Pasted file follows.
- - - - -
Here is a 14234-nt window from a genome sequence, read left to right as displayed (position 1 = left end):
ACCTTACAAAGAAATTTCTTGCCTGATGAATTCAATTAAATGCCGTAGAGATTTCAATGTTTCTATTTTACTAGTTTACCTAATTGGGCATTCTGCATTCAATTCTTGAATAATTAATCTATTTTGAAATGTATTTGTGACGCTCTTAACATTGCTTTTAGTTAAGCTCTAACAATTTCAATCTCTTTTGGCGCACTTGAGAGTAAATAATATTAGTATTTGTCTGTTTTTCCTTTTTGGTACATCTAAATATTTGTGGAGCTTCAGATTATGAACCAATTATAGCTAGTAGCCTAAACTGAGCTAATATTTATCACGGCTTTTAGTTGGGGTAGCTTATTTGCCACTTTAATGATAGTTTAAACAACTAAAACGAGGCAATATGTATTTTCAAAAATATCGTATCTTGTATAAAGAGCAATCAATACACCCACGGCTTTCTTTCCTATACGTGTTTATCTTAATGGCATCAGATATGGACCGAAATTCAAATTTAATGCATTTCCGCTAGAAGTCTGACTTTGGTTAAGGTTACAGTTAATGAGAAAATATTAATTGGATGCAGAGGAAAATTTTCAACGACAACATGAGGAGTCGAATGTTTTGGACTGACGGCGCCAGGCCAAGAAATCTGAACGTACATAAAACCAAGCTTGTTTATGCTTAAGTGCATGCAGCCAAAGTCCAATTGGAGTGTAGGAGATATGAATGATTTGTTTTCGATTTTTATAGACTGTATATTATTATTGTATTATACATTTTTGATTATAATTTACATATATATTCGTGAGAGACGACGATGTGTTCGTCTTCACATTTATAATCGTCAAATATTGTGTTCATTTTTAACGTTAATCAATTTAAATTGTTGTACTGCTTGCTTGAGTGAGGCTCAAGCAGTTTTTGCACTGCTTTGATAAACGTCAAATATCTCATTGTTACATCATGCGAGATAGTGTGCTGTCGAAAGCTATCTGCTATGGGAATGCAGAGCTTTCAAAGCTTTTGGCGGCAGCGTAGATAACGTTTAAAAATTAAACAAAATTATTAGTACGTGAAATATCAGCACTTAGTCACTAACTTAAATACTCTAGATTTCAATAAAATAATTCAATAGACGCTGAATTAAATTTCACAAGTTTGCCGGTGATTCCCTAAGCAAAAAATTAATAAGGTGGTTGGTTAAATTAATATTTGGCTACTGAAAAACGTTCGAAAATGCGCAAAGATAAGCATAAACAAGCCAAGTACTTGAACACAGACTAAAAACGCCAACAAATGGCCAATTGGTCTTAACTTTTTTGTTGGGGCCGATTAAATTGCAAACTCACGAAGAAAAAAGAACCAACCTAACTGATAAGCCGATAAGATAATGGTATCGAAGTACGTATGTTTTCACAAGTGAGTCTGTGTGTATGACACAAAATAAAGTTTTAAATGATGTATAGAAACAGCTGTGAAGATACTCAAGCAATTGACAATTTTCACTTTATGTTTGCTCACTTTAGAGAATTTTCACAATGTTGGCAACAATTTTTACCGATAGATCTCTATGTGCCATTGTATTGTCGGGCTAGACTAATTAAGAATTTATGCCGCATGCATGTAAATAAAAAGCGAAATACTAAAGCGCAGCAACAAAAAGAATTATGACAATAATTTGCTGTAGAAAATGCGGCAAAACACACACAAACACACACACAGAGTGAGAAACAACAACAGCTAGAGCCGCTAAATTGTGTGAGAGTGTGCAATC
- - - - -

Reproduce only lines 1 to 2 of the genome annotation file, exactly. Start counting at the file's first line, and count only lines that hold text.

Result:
Here is a 14234-nt window from a genome sequence, read left to right as displayed (position 1 = left end):
ACCTTACAAAGAAATTTCTTGCCTGATGAATTCAATTAAATGCCGTAGAGATTTCAATGTTTCTATTTTACTAGTTTACCTAATTGGGCATTCTGCATTCAATTCTTGAATAATTAATCTATTTTGAAATGTATTTGTGACGCTCTTAACATTGCTTTTAGTTAAGCTCTAACAATTTCAATCTCTTTTGGCGCACTTGAGAGTAAATAATATTAGTATTTGTCTGTTTTTCCTTTTTGGTACATCTAAATATTTGTGGAGCTTCAGATTATGAACCAATTATAGCTAGTAGCCTAAACTGAGCTAATATTTATCACGGCTTTTAGTTGGGGTAGCTTATTTGCCACTTTAATGATAGTTTAAACAACTAAAACGAGGCAATATGTATTTTCAAAAATATCGTATCTTGTATAAAGAGCAATCAATACACCCACGGCTTTCTTTCCTATACGTGTTTATCTTAATGGCATCAGATATGGACCGAAATTCAAATTTAATGCATTTCCGCTAGAAGTCTGACTTTGGTTAAGGTTACAGTTAATGAGAAAATATTAATTGGATGCAGAGGAAAATTTTCAACGACAACATGAGGAGTCGAATGTTTTGGACTGACGGCGCCAGGCCAAGAAATCTGAACGTACATAAAACCAAGCTTGTTTATGCTTAAGTGCATGCAGCCAAAGTCCAATTGGAGTGTAGGAGATATGAATGATTTGTTTTCGATTTTTATAGACTGTATATTATTATTGTATTATACATTTTTGATTATAATTTACATATATATTCGTGAGAGACGACGATGTGTTCGTCTTCACATTTATAATCGTCAAATATTGTGTTCATTTTTAACGTTAATCAATTTAAATTGTTGTACTGCTTGCTTGAGTGAGGCTCAAGCAGTTTTTGCACTGCTTTGATAAACGTCAAATATCTCATTGTTACATCATGCGAGATAGTGTGCTGTCGAAAGCTATCTGCTATGGGAATGCAGAGCTTTCAAAGCTTTTGGCGGCAGCGTAGATAACGTTTAAAAATTAAACAAAATTATTAGTACGTGAAATATCAGCACTTAGTCACTAACTTAAATACTCTAGATTTCAATAAAATAATTCAATAGACGCTGAATTAAATTTCACAAGTTTGCCGGTGATTCCCTAAGCAAAAAATTAATAAGGTGGTTGGTTAAATTAATATTTGGCTACTGAAAAACGTTCGAAAATGCGCAAAGATAAGCATAAACAAGCCAAGTACTTGAACACAGACTAAAAACGCCAACAAATGGCCAATTGGTCTTAACTTTTTTGTTGGGGCCGATTAAATTGCAAACTCACGAAGAAAAAAGAACCAACCTAACTGATAAGCCGATAAGATAATGGTATCGAAGTACGTATGTTTTCACAAGTGAGTCTGTGTGTATGACACAAAATAAAGTTTTAAATGATGTATAGAAACAGCTGTGAAGATACTCAAGCAATTGACAATTTTCACTTTATGTTTGCTCACTTTAGAGAATTTTCACAATGTTGGCAACAATTTTTACCGATAGATCTCTATGTGCCATTGTATTGTCGGGCTAGACTAATTAAGAATTTATGCCGCATGCATGTAAATAAAAAGCGAAATACTAAAGCGCAGCAACAAAAAGAATTATGACAATAATTTGCTGTAGAAAATGCGGCAAAACACACACAAACACACACACAGAGTGAGAAACAACAACAGCTAGAGCCGCTAAATTGTGTGAGAGTGTGCAATC